Popular
Photo by Polly Irungu

Photos: A Night of ‘Cocoa and Color’ at Okay Space for Tony’s Chocolonely and Joshua Kissi’s ‘Reframed’ Exhibition

The exhibition, currently showing at Okay Space Gallery, advocates for fair practices in the West African chocolate industry.

What happened when cocoa hero Tony's Chocolonely and creative wonder kid Joshua Kissi rolled up to the Okay Space on the same night? Chocolate-y magic and sweet enlightenment. The two entities have been working together on a project called REFRAMED: Cocoa and Color aimed at shifting the perspective on the West African cocoa farmers who make Chocolonely's delectable bars.

The project kicked off its first US exhibition with us at the Okay Space Gallery in early October, where brightly colored chocolate bars of all sizes covered the tables as attendees had their pick of a variety of Tony Chocolonely's chocolate. Anywhere you looked, there was chocolate and smiles. The only time folks stopped munching on chocolate was to take a bite of the fantastic cuisine—jollof rice, fried plantains and beef skewers—from Gold Coast Catering and plantain ice cream from Kelewele NYC. The room was packed with a diverse and wonderful crowd, excited to interact with Kissi's work and curious about learning how the chocolate brand was focused on empowering Africans and African economies. DJ GFlamee created the perfect atmosphere with tunes that highlighted the region and made a Thursday feel more like a Friday.

The highlight of the night, however, was a live Q&A session between Joshua Kissi and Dena White, Tony Chocolonely's head of marketing for the US. Kissi created the concept and took photos of the people in Ghana and the Ivory Coast working to create the chocolate the world adores. Together, they discussed the methods and importance of Tony Chololonely's fight to end slave labor in the cocoa industry. It was illuminating to have the session with the faces of those being honored surrounding us, looking on, being included in something that has long been swept under the rug.

While the chocolate has all been gobbled up, Kissi's striking photos will stay on display at the gallery until October 31st.

Check out some of the action from the event below, with photos by Polly Irungu.


Photo by Polly Irungu.

Photo by Polly Irungu.

Photo by Polly Irungu.

Photo by Polly Irungu.

Photo by Polly Irungu.

Photo by Polly Irungu.

Photo by Polly Irungu.

Photo by Polly Irungu.

Photo by Polly Irungu.

Photo by Polly Irungu.

Photo by Polly Irungu.

Photo by Polly Irungu.

Photo by Polly Irungu.

Photo by Polly Irungu.

Photo by Polly Irungu.

Photo by Polly Irungu.

Photo by Polly Irungu.

Photo by Polly Irungu.

Photo by Polly Irungu.

Photo by Polly Irungu.

Photo by Polly Irungu.

Photo by Polly Irungu.

Photo by Polly Irungu.

Photo by Polly Irungu.

Photo by Polly Irungu.

Photo by Polly Irungu.

Photo by Polly Irungu.

Photo by Polly Irungu.

Photo by Polly Irungu.

Photo by Polly Irungu.

Photo by Polly Irungu.

Photo by Polly Irungu.

Photo by Polly Irungu.

Photo by Polly Irungu.

Photo by Polly Irungu.

Photo by Polly Irungu.

Photo by Polly Irungu.

Photo by Polly Irungu.

Photo by Polly Irungu.

Photo by Polly Irungu.

Photo by Polly Irungu.

Photo by Polly Irungu.

Photo by Polly Irungu.

Photo by Polly Irungu.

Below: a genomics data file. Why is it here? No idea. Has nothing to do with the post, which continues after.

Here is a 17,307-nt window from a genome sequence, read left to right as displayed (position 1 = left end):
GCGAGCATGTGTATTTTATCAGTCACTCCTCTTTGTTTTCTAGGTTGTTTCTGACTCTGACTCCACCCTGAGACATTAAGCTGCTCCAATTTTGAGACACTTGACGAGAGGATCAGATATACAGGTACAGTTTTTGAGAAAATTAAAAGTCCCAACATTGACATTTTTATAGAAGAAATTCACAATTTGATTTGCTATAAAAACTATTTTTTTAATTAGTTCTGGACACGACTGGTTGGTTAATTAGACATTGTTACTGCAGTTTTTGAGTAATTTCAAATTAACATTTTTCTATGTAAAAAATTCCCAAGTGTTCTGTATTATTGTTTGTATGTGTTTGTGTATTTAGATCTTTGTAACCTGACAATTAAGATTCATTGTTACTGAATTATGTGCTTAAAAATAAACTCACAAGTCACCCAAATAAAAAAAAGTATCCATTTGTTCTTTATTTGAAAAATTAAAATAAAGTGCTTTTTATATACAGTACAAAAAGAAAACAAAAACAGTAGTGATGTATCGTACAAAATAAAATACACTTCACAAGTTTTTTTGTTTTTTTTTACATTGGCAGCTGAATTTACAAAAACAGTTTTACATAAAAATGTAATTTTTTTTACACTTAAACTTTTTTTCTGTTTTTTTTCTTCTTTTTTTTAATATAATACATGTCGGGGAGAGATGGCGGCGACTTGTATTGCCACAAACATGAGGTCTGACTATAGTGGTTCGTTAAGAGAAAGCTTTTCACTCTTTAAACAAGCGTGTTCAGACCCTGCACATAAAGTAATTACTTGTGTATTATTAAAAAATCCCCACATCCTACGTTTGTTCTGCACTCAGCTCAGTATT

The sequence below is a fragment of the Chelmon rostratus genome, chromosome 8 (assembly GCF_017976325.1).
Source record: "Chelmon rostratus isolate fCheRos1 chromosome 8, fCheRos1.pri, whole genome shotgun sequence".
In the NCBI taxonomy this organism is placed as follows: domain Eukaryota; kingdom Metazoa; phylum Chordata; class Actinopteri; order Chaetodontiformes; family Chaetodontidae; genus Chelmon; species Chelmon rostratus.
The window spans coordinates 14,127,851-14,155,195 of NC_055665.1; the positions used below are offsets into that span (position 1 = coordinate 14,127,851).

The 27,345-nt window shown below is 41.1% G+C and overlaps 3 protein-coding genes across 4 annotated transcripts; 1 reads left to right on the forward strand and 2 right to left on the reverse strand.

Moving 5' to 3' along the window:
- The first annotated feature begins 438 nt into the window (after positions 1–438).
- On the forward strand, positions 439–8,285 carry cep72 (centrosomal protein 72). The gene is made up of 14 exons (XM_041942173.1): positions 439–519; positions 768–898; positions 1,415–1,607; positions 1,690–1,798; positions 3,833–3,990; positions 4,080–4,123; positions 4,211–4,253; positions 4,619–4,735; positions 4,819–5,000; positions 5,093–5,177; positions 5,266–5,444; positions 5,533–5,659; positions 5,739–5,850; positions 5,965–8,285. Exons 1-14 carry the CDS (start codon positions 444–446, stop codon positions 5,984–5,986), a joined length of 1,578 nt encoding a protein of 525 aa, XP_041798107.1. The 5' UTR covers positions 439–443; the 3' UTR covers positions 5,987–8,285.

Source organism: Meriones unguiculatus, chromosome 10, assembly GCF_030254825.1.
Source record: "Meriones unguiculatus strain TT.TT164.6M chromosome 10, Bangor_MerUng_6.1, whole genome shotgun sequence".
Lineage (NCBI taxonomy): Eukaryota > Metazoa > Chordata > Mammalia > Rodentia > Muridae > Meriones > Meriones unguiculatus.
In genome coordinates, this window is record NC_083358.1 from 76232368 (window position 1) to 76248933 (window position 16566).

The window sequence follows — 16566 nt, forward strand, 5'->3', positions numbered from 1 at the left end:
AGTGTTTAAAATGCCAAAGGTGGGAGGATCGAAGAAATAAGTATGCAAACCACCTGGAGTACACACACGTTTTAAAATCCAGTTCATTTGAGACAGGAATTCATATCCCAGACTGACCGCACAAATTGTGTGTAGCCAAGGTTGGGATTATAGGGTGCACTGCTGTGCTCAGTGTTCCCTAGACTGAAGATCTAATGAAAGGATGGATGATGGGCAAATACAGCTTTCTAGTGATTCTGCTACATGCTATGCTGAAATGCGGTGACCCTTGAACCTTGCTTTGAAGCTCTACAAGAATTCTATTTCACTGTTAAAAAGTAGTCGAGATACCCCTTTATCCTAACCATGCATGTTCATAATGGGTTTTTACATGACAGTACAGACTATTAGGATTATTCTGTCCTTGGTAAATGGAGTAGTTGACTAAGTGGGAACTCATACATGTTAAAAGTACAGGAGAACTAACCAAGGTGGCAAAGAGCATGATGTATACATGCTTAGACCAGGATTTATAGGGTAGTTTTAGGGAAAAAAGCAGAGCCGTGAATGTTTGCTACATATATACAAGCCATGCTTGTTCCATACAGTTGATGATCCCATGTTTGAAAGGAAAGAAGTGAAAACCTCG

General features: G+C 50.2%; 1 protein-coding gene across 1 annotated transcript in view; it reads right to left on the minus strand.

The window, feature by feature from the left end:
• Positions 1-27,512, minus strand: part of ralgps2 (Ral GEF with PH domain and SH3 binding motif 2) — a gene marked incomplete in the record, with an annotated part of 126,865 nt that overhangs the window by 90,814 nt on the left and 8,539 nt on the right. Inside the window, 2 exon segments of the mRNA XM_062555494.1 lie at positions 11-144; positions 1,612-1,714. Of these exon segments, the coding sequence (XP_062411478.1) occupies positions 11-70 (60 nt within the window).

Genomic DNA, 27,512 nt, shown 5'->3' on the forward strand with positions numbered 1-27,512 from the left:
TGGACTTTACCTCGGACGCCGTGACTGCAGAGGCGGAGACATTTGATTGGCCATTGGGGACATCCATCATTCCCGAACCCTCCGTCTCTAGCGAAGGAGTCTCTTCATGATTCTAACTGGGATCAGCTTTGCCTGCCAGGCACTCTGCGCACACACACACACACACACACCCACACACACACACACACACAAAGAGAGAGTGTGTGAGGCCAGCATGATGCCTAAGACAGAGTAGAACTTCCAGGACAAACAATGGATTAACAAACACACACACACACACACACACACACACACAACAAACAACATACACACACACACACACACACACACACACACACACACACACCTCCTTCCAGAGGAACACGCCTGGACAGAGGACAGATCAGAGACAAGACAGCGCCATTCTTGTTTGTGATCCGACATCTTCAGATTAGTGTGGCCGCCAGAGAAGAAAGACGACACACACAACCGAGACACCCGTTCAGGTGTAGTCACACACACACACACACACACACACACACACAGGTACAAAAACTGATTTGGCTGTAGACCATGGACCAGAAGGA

Music
(Youtube)

9 Must-Hear Songs From Ghana's Buzzing Drill Scene

We give you the rundown on Ghana's drill movement, Asakaa, and the most popular songs birthed by it.

Red bandanas, streetwear, security dogs, and gang signs. If you've been paying any attention to the music scene in Ghana over the past few months, then by now you would have noticed the rise of a special hip-hop movement. The movement is called Asakaa, and it's the Ghanaian take on the Chicago-born subgenre of hip-hop called drill music. It's fresh, it's hot, it's invigorating and it's nothing like anything you've seen before from this part of the world.

The pioneers of Asakaa are fondly referred to by the genre's patrons as the Kumerica boys, a set of budding young rappers based in the city of Kumasi in the Ashanti Region of Ghana. They came into the limelight towards the end of 2020, and have been dropping banger after banger since then, topping several charts and racking up millions of views collectively. The rap is charismatic, the visuals are captivating, and their swag is urban. Characterized by Twi lyrics, infectious hooks, and sinister beats, the allure and appeal of both their art and their culture is overflowing.

"Sore," one of the benchmark songs of the movement, is a monster hit that exploded into the limelight, earning Kumerican rapper Yaw Tog a feature on Billboard Italy and a recent remix that featured Stormzy. "Ekorso" by Kofi Jamar is the song that took over Ghana's December 2020, with the video currently sitting at 1.3 million views on YouTube. "Off White Flow" is the song that earned rapper Kwaku DMC and his peers a feature on Virgil Abloh's Apple Music show Televised Radio. These are just a few examples of the numerous accolades that the songs birthed from the Asakaa movement have earned. Ghana's drill scene is the new cool, but it isn't just a trend. It's an entire movement, and it's here to stay.

Want to get familiar? Here we highlight the most prominent songs of the Asakaa movement that you need to know. Here's our rundown of Ghana's drill songs that are making waves right now. Check them out below.

Keep reading... Show less

get okayafrica in your inbox

popular.

Listen to Berri's Infectious Afropop Single 'Fire'

The emerging singer makes a confident debut.